If Sen. Lamar Alexander Changes the Senate Rules, Gun Control and Amnesty are Inevitable
The Senate is like a chess game. If you can see three — or five — moves ahead, you will probably win.
But when it reaches the point where you are one move away from being checkmated, it’s hopeless. No amount of expertise can save you from disaster.
And in the case of amnesty — and gun control — “disaster” probably means the loss of constitutional rights and political power to liberals for a generation.
Lamar Alexander, working with four first-time senators, is hatching a plan to change the Senate rules to eliminate the filibuster of the motion to proceed and streamline the invocation of cloture.
This, after the “nuclear option” devised by Alexander’s “advisor,” Mary Gold, has already gone a long way to destroying the Senate as an institution.
The importance of being able to filibuster the “motion to proceed” to a bill is that it gives you an opportunity to stop the bill before it reaches the “Let’s make a deal” stage.
Remember Obamacare’s Cornhusker Kickback? The Louisiana Purchase? That’s what the Senate will look like all the time if Alexander is successful.
Alexander believes that he has come up with a clever gimmick, and that gimmick is that his proposals would take effect only after the 2017 elections.
So, for conservatives, here are the options: If the Democrats do well in 2016, then Sen. Chuck Schumer and President Hillary Clinton will get their “wish list” of legislation. At the very least, that will include gun bans, “card check” elections for union bosses, amnesty, and an untold number of job-killing environmental regulations.
Thing Paul Ryan will save you? Even if he does, House Democrats will pursue their 2013 amnesty strategy and pick off blue state House Republicans one-by-one.
The only reason that strategy hasn’t passed amnesty already is that I worked with former Congressman Steve Stockman and others to insure that the 2013 Senate-initiated amnesty bill was blue-slipped as an unconstitutional Senate-initiated revenue measure. Nancy Pelosi couldn’t “pick-off” RINOs because the House never got the papers on the bill from the Senate.
And the reason that Majority Leader Harry Reid didn’t re-pass the bill on a House vehicle is that multiple possible filibusters made the process too cumbersome. These are, incidentally, the multiple filibusters that Alexander proposes to abolish.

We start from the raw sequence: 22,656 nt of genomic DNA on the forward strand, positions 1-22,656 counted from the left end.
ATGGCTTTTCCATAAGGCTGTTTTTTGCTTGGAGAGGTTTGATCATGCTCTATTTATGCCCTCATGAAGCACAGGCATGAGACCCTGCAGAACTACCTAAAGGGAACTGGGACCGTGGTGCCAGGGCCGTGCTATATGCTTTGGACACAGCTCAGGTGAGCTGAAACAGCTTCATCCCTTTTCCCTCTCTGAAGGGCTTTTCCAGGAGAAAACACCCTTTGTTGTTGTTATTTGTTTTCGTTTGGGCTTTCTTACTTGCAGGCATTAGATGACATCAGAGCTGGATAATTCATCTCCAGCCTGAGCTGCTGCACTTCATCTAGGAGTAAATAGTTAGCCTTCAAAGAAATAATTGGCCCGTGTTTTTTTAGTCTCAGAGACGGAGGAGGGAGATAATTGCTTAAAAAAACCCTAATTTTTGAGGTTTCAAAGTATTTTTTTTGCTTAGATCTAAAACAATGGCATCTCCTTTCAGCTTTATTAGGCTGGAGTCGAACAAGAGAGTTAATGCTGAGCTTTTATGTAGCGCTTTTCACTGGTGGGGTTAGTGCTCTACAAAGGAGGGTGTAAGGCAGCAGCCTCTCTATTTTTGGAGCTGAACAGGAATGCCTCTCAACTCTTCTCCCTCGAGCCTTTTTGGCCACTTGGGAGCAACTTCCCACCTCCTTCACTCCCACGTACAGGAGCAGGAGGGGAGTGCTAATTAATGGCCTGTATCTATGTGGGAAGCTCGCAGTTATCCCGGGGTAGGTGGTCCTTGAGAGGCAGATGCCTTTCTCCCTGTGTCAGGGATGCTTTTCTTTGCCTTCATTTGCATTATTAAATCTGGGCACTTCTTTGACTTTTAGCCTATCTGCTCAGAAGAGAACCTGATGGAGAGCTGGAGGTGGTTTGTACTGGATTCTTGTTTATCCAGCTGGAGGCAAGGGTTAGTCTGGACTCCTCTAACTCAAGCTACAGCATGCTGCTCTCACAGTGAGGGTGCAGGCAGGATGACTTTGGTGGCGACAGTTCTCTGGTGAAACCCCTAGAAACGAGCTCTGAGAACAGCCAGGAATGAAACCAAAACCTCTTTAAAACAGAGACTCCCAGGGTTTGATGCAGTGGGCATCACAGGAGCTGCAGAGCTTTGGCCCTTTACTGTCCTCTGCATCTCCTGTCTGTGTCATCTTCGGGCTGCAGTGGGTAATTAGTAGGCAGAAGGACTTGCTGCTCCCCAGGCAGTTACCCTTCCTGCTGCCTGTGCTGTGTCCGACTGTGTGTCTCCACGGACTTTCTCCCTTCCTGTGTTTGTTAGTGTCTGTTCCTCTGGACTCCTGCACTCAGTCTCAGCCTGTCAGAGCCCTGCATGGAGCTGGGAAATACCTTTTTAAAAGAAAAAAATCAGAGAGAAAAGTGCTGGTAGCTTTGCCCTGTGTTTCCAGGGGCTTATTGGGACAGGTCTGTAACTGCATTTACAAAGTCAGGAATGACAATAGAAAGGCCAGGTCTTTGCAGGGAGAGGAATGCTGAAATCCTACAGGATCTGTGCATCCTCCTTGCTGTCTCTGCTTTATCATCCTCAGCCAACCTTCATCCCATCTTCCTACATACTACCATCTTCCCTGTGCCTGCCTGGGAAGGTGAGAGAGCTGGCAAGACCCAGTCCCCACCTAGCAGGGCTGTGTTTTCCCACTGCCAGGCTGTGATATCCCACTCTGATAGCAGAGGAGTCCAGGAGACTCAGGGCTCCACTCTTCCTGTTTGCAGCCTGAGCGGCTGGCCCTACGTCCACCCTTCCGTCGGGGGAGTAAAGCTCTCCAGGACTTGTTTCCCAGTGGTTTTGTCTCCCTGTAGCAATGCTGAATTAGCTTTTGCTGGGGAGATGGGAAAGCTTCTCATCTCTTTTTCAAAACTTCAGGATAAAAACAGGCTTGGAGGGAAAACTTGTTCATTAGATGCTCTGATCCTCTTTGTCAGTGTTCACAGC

But make no mistake about it: If the Senate rules are changed and Democrats win in 2016, the fight against amnesty is lost. Similarly, the fight against gun control and “card check” legislation will also be lost.
But that’s just one of two bad scenarios.
What if Mitch McConnell retains control of the Senate and a squishy Republican wins the White House? Given the dozen bad bills that McConnell has slammed through so far this year, over conservative objections, does anyone believe that a Senate under the iron fist of Mitch McConnell would produce a better result?
In either scenario, amnesty passes. Gun control passes. Card check passes.
Alexander wants to “get things done.” But is anything either Schumer or McConnell would do something that conservatives would applaud?
Obamacare can be repealed thought reconciliation, if you have an honest Congressional Budget Office (CBO). If can be effectively repealed by reconciliation, even if we continue with our current corrupt CBO (Remember CBO’s projection of 20 million Americans on the exchanges by 2016?).
Ditto, defunding Planed Parenthood — and virtually everything else on the GOP’s agenda.
But what about Alexander’s argument that “There is too much dead time on the Senate floor?”
I remember when the Senate was first televised. Part of the argument for letting cameras into the chamber was that the Senate wouldn’t be allowed to go into interminable quorum calls when the public was watching.
How’d that turn out?
If camera didn’t bring efficiency to the Senate, crippling the filibuster won’t achieve that either.
The only way to eliminate quorum calls is for the leadership to control the schedule with an iron first. And that’s medicine which is much worse than the disease.
Finally, there’s the question of whether Schumer and/or McConnell would invoke the “nuclear option” to wipe out the tattered remains of the Senate’s rules. My guess is that a lot of “old bulls” in either party aren’t willing to take that step. And besides, what’s the logic of blowing your own brains out because of fear someone else might do it for you?
So, conservatives, now id the time to decide whether we are going to win or lose on the major issues of our time. Historically, the filibuster(s) have been the most effective tool for stopping liberal proposals. If we relinquish it (them) because of a short-sighted proposal which looks only to the impact of the next few months, everything we believe in and fought for will soon be gone.